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When I go shopping, I always look for bargains. If steak is on sale, I buy a lot of steaks. If pork chops are the sale item, we have pork chops at my house.
If I see an opportunity to buy the clothing and household items I prefer at advantageous prices, I pounce.
That carries over to my investments as well.
I'm a huge fan of buying investments for less than they are worth and selling them when the market recognizes their true worth.
I also watch for activist investors who feel that way, because I can follow them straight into profit opportunities like the one I'm about to show you…
The Engineer Turned Activist Investor
Philip Goldstein was born in Brooklyn in 1945.
He became an engineer as a result of a surge in patriotic emotions following the launch of Sputnik.
Goldstein attended The University of Southern California and returned to the City College of New York.
Although he never made it to the space program, he did work as an engineer for the City of New York for 25 years.
Because of his advanced math skills, he was a very good blackjack player and even considered a career as a professional gambler.
He eventually stumbled across a book about using math to beat the markets by a fellow engineer named Thomas Noddings.
Goldstein transitioned into an investor after learning how to use the methods in the book.
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He takes positions in closed-end funds trading below net asset value, and he will take an activist approach when he feels it is needed to eliminate or reduce that discount.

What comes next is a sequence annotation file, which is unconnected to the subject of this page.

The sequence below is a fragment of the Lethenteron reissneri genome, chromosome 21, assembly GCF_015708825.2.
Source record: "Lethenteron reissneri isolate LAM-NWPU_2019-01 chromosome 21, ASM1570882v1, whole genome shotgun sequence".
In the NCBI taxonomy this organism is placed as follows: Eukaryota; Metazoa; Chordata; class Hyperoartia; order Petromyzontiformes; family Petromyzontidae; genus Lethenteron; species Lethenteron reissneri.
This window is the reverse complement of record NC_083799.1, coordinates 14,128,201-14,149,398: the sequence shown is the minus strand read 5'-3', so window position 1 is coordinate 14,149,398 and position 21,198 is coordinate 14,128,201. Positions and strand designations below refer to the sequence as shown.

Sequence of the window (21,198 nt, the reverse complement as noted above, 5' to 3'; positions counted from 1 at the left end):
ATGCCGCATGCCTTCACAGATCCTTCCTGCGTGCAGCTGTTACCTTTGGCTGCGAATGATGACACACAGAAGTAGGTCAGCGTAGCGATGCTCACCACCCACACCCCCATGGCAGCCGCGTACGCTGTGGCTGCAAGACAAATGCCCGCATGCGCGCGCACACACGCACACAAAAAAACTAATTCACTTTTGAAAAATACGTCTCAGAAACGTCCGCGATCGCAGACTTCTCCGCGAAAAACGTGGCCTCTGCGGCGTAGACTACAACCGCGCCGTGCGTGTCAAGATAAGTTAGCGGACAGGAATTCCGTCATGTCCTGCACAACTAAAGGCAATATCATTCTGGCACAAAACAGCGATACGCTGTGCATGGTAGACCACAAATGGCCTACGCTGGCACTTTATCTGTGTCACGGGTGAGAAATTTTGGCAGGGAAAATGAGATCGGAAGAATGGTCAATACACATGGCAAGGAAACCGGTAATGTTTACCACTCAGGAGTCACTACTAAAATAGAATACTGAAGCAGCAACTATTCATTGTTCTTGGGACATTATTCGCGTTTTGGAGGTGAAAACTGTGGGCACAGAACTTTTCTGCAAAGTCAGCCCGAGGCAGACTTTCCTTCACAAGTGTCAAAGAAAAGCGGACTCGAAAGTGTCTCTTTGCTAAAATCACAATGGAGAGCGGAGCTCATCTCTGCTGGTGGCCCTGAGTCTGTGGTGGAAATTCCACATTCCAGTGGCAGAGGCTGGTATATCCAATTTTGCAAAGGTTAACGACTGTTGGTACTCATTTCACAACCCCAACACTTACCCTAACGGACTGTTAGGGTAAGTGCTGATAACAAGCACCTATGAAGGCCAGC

Without going into a super long discussion of closed-end funds, just know that they are mutual funds that trade on an exchange.
When you want to buy or sell, you do so at the stock exchange rather than through the fund itself.
Since they are exposed to the psychological soup of stock traders, these funds can sell for more or less than the actual value of the actual holdings of the fund.
Activist investors like Mr. Goldstein simply buy shares at a discount value and look to prod management into taking actions. Those actions include share buybacks or liquidating holdings and returning the cash to shareholders.
Buying into these funds early is like going to the mall on Black Friday. You're getting the best deal you possibly can, except you're going to bank the profits once the activists push the fund prices up to their true values.
And right now, this activist has another fund squarely on his radar…